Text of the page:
Buying a set of new tyres for your car can be an expensive proposition. But given that they're the only point of contact between your vehicle and the road, their role is vital in maximising safety. Thankfully, there are models available that satisfy on both price and performance, particularly if you shop around.
We test 18 sets of small-medium car tyres, ranging in price from $107 to $206 per tyre.
We rate tyres for:
- rolling resistance, and
- rolling noise.
On this page, you'll find:
- Brands and models tested
- How we test
For more information about tyres, see Cars.
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- Achilles ATR Sport - $107 / tyre
- Blue Streak Stiletto Sport - $149 / tyre
- Bridgestone Potenza Adrenalin RE002 - $199 / tyre
- Continental ContiComfortContact CC5 - $185 / tyre
- Firestone TZ700 - $139 / tyre
- Goodyear Assurance TripleMax - $169 / tyre
- GT Radial Champiro BAX2 - $135 / tyre
- Hankook Optimo K415 - $119 / tyre
- Kumho Ecowing ES01 KH27 - $165 / tyre
- Maxxis Victra Asymmet M35 - $119 / tyre
- Michelin Energy XM2 - $206 / tyre
- Nexen Classe Premiere CP661a - $119 / tyre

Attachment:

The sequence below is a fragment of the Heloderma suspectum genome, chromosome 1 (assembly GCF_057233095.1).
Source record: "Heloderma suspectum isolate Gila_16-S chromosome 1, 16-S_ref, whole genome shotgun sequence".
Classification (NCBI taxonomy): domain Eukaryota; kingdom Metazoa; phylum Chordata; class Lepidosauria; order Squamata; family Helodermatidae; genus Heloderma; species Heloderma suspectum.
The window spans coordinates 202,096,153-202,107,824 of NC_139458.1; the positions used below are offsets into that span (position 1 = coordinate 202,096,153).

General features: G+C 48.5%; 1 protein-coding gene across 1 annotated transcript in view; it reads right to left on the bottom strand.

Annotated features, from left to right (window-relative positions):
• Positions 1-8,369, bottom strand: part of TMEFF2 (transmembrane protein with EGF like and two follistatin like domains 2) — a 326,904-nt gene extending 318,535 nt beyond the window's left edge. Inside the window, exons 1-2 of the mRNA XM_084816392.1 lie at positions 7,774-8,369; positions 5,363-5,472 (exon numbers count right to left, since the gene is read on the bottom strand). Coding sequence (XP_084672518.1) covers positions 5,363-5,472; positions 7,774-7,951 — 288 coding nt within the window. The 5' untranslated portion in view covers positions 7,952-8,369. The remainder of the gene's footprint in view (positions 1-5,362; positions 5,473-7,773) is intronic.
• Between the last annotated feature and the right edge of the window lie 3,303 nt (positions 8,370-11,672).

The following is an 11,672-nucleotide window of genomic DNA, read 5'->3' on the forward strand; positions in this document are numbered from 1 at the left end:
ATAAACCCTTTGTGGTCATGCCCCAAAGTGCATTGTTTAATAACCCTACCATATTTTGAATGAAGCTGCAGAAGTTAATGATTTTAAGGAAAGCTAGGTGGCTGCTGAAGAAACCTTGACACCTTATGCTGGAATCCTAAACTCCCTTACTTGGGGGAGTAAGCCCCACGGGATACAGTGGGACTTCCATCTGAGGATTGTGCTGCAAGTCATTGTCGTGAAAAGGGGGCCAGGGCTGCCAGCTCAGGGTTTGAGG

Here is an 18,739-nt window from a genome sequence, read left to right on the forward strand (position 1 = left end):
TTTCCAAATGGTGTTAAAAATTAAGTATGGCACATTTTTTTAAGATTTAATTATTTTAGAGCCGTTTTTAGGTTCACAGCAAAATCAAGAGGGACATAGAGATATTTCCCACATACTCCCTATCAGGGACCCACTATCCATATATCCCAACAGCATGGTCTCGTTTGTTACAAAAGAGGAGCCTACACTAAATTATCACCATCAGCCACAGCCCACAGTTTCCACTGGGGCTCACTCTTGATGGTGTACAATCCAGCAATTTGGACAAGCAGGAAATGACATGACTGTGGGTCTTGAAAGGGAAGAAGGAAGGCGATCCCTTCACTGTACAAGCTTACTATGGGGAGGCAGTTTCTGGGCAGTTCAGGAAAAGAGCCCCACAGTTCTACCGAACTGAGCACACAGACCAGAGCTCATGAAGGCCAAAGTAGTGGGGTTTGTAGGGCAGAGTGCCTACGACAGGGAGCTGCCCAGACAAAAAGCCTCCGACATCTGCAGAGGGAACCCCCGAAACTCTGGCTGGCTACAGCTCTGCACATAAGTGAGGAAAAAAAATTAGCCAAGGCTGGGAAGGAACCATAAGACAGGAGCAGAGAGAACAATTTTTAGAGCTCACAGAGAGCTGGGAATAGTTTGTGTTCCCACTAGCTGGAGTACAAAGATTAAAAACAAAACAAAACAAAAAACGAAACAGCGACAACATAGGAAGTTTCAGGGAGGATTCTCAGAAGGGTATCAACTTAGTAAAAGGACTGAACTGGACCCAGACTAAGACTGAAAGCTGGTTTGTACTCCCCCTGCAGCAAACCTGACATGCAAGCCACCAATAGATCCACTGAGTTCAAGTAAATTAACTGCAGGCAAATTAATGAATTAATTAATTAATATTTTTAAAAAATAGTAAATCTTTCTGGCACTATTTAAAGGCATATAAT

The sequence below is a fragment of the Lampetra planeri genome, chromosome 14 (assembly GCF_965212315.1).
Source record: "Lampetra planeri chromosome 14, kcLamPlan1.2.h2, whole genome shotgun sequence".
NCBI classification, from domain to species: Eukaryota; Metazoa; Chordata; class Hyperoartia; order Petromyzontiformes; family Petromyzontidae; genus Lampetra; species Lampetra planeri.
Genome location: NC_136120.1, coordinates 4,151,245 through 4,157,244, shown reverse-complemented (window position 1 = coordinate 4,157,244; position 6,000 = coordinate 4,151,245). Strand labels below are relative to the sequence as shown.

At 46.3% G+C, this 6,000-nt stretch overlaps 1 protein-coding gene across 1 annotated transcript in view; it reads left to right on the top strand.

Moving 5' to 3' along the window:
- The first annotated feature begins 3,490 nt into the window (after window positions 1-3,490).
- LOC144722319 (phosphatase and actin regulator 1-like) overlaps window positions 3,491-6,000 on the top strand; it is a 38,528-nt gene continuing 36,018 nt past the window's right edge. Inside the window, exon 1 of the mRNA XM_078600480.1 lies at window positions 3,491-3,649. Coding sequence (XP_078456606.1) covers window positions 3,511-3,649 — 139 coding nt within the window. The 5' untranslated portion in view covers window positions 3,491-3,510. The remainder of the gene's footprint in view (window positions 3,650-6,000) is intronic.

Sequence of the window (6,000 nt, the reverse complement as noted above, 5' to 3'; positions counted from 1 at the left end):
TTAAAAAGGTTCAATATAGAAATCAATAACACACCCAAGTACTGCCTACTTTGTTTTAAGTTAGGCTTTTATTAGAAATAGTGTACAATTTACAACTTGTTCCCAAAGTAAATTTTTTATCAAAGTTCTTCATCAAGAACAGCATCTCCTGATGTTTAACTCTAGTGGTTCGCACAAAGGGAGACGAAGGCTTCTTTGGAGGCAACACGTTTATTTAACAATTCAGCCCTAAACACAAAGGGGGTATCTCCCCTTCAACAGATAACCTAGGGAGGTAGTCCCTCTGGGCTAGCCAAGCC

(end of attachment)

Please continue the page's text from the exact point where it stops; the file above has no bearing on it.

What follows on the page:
- Nokian V T441946 - $179 / tyre
- Ovation Performance DSRT VI-388 - $125 / tyre
- Pirelli Cinturato P1 - $150 / tyre
- Sumitomo Tour Plus LSH - $139 / tyre
- Toyo Teo Plus - $165 / tyre
- Yokohama BluEarth AE01 - $153 / tyre
Cornering Our testers, Peter Horvath and Graham Byrne, assess how well the tyres keep the car in a set lane at speeds of 80kmh and 85kmh in dry, and 75kmh and 80kmh in wet conditions, using a right-hand corner with about a 55m radius. The tyres are tested in random order, and repeated in different random order.
Note: The cornering tests are performed under controlled conditions, by a trained driver, with the traction control system (TCS) disabled. CHOICE does not recommend disabling the TCS under any circumstances.
Braking Using a GPS system, our testers measure the distance it takes to come to a complete standstill in emergency braking tests from driving speeds of 50km/h and 80km/h in both dry and wet conditions.
Rolling resistance Using a GPS system, our testers measure the distance it takes to roll to a stop from a starting speed of 25km/h. This is completed five times and the shortest and longest measured distance discarded. The three remaining measured distances are then averaged.
Rolling noise Our testers also carry out rolling noise measurements at the driver’s left ear at 50km/h and 80km/h, on the smooth race track and a road with coarse surface. At each speed and on each surface there is at most a 4dB difference between the models, which is noticeable but small. However, while we measure noise at the very end of our harsh performance testing, the tyres are still relatively new and bigger differences may develop with increased wear.
We’d like to thank Morgan Park Raceway
in Warwick, Queensland, for ensuring a smooth test, and Toyota Australia
for providing the Corolla test car.
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